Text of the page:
Powering Greenville Forward…One Penny at a Time
Sep 17, 2013
The Greenville County Council is considering putting a transportation penny sales tax referendum on the 2014 ballot. They are currently leaning towards a process that would result in revenues funding only road projects, so advocates are working to make sure that there is a clear allocation for bike/ped projects and transit as well.
With funding from Advocacy Advance, Upstate Forever, a local organization advocating for sustainable communities, and local partners will conduct a public poll that seeks to determine whether Greenville County voters would be more likely to support a local sales tax referendum that includes bike, pedestrian, and/or transit projects, or one that focuses solely on funding road projects.
South Carolina state law provides several avenues through which a local transportation sales tax option may be implemented, each of which results in a different revenue allocation across projects that support various transportation modes. Advocates are looking to Charleston County, where a public poll showed that voters were most likely to support a local transportation sales tax referendum if some of the generated funds would provide for open space. The campaign therefore focused primarily on open space and the measure was passed narrowly in 2004.
In 2012 – after two failed ballot measures over four years – citizens of Richland County voted for a multi-modal transportation penny sales tax, which will provide more than $80.8 million for biking, walking and greenway infrastructure through 2034. Advocates are using this multi-modal project demand as a model for the county bond.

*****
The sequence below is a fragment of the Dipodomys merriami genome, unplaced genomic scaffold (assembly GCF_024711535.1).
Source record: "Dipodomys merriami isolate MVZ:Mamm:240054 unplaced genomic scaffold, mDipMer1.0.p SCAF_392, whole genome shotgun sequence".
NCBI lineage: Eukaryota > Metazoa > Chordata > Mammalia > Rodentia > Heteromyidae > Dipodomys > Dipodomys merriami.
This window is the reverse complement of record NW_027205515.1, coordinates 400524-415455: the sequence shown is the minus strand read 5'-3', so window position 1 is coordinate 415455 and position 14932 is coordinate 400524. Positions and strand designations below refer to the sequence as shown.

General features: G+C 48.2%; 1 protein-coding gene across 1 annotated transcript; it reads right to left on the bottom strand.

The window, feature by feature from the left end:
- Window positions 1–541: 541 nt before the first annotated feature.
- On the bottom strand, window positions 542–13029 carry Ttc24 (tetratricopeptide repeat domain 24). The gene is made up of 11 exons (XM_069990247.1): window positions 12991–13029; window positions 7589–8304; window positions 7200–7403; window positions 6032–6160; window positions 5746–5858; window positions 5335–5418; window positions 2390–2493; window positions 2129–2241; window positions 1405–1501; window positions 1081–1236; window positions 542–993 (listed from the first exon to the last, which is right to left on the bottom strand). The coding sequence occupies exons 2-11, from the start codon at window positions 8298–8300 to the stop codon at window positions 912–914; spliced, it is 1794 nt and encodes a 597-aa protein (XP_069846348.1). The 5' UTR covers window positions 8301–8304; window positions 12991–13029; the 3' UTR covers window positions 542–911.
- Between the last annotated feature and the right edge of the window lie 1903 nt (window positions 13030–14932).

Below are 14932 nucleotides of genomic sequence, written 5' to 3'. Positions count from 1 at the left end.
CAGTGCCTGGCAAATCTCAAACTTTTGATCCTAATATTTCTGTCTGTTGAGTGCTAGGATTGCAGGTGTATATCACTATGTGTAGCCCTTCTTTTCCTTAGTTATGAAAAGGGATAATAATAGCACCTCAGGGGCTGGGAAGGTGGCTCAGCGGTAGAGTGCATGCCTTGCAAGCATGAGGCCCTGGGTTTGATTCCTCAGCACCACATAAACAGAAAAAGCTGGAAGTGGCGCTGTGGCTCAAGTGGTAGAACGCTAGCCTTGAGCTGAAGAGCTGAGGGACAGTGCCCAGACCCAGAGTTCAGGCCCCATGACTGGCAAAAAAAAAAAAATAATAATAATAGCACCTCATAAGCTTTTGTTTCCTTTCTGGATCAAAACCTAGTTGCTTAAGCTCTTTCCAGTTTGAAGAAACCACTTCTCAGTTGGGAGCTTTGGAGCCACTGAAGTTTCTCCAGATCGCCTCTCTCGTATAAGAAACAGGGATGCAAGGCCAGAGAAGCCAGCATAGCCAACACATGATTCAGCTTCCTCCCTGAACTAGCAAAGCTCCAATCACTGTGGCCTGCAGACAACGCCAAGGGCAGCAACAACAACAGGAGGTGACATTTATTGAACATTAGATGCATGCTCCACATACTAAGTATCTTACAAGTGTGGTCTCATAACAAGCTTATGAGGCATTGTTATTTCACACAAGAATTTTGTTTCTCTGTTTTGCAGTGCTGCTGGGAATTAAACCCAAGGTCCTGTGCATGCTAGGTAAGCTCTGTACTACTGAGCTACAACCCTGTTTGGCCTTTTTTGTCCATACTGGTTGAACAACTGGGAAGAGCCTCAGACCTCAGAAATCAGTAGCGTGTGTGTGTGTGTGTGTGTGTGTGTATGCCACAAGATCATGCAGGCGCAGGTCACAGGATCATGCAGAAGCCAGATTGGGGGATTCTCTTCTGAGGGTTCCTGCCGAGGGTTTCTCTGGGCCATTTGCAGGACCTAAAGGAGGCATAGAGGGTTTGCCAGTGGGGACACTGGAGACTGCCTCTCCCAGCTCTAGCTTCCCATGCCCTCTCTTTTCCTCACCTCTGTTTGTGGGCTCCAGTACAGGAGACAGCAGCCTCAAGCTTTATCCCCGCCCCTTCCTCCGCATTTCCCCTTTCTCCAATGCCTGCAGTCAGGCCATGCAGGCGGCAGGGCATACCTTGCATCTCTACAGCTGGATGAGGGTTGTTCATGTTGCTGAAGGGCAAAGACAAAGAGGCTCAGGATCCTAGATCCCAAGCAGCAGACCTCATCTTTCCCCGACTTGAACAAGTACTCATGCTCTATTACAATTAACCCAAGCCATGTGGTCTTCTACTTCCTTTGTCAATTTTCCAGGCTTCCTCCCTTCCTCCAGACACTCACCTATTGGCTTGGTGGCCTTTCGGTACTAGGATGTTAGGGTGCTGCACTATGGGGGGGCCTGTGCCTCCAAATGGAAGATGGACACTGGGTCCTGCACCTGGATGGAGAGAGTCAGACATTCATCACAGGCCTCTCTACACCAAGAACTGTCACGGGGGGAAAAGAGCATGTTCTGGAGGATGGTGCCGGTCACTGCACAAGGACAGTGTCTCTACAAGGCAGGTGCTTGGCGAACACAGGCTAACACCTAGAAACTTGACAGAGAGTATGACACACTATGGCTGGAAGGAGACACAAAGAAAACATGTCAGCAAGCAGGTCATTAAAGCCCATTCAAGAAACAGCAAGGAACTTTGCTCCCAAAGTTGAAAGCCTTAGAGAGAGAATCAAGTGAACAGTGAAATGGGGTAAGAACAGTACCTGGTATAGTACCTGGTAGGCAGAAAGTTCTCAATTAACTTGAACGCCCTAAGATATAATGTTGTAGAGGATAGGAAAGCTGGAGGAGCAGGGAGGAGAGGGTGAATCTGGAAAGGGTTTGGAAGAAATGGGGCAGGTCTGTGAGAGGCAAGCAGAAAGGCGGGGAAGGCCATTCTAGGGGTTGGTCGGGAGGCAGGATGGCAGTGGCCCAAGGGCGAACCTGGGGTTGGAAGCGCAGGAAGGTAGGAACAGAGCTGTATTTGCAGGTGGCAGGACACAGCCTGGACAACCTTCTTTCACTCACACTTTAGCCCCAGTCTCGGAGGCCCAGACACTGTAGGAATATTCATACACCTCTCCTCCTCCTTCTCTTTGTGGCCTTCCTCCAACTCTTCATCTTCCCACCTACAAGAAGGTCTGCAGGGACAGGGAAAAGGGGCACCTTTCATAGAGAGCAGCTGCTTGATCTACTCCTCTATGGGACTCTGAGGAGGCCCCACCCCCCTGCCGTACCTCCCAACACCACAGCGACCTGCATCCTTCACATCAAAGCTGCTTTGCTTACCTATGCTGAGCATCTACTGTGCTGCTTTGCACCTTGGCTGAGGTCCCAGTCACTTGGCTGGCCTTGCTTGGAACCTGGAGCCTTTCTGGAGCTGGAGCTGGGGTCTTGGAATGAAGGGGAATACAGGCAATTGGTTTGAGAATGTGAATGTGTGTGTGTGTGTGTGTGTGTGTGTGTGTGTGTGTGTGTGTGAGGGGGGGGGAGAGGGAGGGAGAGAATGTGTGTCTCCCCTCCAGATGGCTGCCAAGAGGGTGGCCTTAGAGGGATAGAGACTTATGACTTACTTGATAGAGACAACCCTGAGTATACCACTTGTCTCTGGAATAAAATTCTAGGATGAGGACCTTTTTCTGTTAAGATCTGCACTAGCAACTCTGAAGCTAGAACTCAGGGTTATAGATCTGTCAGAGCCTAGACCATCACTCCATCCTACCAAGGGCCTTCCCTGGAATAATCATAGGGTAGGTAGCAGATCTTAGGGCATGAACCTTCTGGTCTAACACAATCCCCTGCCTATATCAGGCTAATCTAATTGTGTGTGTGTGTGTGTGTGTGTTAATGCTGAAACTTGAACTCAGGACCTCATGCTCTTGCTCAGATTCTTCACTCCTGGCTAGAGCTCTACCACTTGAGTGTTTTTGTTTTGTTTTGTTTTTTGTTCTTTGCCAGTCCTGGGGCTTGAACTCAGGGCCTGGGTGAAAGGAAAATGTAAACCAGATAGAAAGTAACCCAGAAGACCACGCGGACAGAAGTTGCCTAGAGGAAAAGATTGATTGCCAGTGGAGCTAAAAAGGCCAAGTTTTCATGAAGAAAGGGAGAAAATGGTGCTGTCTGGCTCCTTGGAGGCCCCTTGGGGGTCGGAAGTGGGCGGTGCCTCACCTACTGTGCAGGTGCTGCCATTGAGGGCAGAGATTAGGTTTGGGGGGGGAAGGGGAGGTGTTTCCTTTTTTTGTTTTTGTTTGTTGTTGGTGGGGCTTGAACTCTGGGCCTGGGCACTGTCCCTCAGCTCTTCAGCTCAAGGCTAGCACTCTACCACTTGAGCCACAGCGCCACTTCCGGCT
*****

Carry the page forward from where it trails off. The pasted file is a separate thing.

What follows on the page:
If the sales tax referendum is successful, nearly $70 million dollars in revenue will be collected annually. If even 5 to 10 percent of this goes to fund pedestrian and bike projects, the amount would equate to approximately $3.5 to $7 million invest- ed in infrastructure that supports active transportation, the impact of which would be a “game-changer” for walking and biking facilities.
“This is huge opportunity to dramatically improve multimodal transportation in Greenville County,” says Lisa Halo, Sustainable Communities Program Director at Upstate Forever. “(this opportunity) will be missed if Council members advance a local sales tax initiative that does not include bike, pedestrian, and transit projects.”
Advocacy Advance provided Upstate Forever with a Rapid Response Grant to support their efforts to ensure that any pennies collected via an increased sales tax serve all forms of transportation, not just roads.
Photo: Bike Walk Greenville